As I begin my new job today (!!!), I was reminiscing about my very first real job - and just how far I've come. It was in Chicago, where once upon a time, I was as part-time nanny for a family in a very ritzy neighborhood close to my school. I was just excited to be working, so I probably jumped at the opportunity a little too quickly. But for the first few weeks, it was a great job.
There were lots of positives. It was only a short bus ride away, paid pretty well, and allowed me the opportunity to explore the city as I chauffeured the kids to their many activities (karate, tutoring, play therapy... you know, the usual). :)
But there were also some negatives. Like the fact that the way-too-old-for-this boys would walk around naked more often than not... eating sushi naked, playing video games naked, doing their homework naked. I mentioned it to their mom once, and she just brushed it off as not being a problem. Then there was the fact that I would shop for their groceries, make dinner while the mom sat in the kitchen playing computer games and critiquing my cooking, and I even had to hand wash her underwear from time to time. It was feeling less and less like a "nanny" position as time went on.
But it was a job. And like any job, it had its ups and downs. After about 9 months of this, though, I'd had enough. I was spending less and less time with the kids and more and more time in the kitchen and laundry room, even though they also employed a full-time housekeeper. And all the while, the mom would be soaking in a bubble bath or hovering over my shoulder. She never left. Not exactly my idea of a good time.
So I turned in my two weeks notice, confident I'd be able to find something better. There are always nanny jobs available in the city, and I had a feeling I could land a slightly better situation than this one.
At first, my boss was just angry. She let me know in very plain terms that there's no way I'd find another job where I was paid and treated so well. :) But after this initial outburst, things between us seemed to improve - and she even told me the next day, "We want to have a going away party for you."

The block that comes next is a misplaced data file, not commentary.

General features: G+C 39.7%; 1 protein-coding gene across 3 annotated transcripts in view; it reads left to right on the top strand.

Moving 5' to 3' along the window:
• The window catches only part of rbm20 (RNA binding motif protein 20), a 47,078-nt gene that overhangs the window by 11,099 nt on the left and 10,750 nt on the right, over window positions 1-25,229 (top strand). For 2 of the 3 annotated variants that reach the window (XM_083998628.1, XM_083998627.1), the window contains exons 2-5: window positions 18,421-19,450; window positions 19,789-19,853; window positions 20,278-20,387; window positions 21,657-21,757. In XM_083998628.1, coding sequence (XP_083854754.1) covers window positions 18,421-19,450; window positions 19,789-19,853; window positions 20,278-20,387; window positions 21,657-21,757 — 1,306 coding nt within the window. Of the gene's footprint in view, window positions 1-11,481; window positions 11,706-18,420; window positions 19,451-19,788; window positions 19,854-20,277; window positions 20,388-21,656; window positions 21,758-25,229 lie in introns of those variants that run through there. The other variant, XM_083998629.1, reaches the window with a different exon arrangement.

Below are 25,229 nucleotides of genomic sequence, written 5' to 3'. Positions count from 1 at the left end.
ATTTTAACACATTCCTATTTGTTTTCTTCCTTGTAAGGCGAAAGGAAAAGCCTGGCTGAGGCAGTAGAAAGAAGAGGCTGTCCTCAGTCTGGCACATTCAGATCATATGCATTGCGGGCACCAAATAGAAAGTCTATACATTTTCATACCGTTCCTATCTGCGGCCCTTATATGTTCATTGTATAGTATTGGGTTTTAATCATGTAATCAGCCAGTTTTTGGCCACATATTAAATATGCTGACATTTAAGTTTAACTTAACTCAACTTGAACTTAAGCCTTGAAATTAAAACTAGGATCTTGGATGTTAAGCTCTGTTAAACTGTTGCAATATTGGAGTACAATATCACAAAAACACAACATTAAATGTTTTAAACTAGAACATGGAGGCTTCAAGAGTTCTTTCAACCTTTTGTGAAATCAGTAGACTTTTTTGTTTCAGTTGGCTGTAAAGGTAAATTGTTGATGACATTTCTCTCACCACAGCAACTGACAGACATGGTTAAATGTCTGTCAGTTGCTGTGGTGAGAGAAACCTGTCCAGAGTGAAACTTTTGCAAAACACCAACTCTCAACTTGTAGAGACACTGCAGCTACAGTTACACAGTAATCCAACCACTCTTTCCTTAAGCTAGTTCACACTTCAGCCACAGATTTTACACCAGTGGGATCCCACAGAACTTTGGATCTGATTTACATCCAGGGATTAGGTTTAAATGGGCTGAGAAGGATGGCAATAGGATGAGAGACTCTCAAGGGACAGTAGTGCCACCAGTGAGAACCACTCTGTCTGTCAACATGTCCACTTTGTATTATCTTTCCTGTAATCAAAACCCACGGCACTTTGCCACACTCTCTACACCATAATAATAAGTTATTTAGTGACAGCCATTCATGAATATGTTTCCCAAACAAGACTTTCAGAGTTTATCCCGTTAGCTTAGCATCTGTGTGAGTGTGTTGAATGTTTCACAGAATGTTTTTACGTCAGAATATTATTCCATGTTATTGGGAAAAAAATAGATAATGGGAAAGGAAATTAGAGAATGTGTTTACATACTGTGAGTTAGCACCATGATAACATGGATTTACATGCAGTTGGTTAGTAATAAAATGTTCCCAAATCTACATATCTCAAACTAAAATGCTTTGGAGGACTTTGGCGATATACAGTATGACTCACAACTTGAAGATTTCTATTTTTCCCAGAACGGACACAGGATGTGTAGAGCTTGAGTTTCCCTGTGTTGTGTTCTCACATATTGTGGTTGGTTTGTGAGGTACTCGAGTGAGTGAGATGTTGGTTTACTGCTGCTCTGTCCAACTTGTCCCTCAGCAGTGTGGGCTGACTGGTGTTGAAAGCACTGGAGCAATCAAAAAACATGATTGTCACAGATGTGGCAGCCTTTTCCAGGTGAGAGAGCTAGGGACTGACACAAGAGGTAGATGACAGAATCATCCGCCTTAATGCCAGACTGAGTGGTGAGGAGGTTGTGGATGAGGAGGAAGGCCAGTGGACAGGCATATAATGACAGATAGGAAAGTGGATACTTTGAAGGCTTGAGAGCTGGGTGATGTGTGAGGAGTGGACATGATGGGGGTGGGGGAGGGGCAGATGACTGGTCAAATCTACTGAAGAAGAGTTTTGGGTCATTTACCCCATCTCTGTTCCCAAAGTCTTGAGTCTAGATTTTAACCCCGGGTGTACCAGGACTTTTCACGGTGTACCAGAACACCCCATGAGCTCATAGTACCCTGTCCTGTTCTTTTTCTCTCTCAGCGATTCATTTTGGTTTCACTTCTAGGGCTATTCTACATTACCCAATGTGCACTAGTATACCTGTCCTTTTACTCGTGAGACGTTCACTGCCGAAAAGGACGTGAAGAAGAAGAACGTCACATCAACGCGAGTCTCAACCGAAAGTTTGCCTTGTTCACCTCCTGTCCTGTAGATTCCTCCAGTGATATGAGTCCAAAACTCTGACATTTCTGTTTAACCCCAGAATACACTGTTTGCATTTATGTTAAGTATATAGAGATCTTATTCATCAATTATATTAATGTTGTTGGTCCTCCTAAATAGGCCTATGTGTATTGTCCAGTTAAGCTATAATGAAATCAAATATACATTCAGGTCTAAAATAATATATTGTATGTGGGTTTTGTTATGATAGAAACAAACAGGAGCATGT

I was slightly skeptical, but excited that she had even thought of such an idea on her own. She even mentioned that she would have my "favorite cake."
So the day of the party arrived and I was asked to come at 2pm. After knocking a few times with no answer, I let myself into a totally empty apartment. I walked into the kitchen to find a box of dark chocolate cake and a note saying that they would return at 4pm to make sure I had plenty of time to make my cake and decorate the apartment with the streamers on the table.
I couldn't believe it. But I went ahead and made my own cake anyway, which was not my "favorite" considering I don't even like chocolate. I left the streamers on the table, fearing that I would be obligated to stay after and clean up after my own party.
The family arrived half an hour later than expected and found me sitting at their kitchen table, staring at my own dark chocolate cake. They hustled into the kitchen and the mom hardly looked at me as she said, "Sorry, but we just don't really have time to celebrate today. Boys, say goodbye."
And I think I can officially say that was the most awkward moment of my life. Me, her, two distracted boys, and a freshly baked cake.
The boys said goodbye and we gave hugs, then I turned to her and said, "Thanks so much for everything," and put my arms around her to hug her. She remained stiff as a board, her arms hanging by her side as I hugged her. Awesome.
I put the keys on the table next to my own cake, smiled, and headed out the door with the hugest sigh of relief that I would never had to enter that building again.
So here's to hoping my new job will be nothing like my first! I mean, it can only get better from there, right? :)
Do you have any fun first job stories? I'd love to hear!
PS - Thanks to my sweet, sweet husband who was sneaky enough to break into the blog yesterday to wish me a Happy Mother's Day. I love him.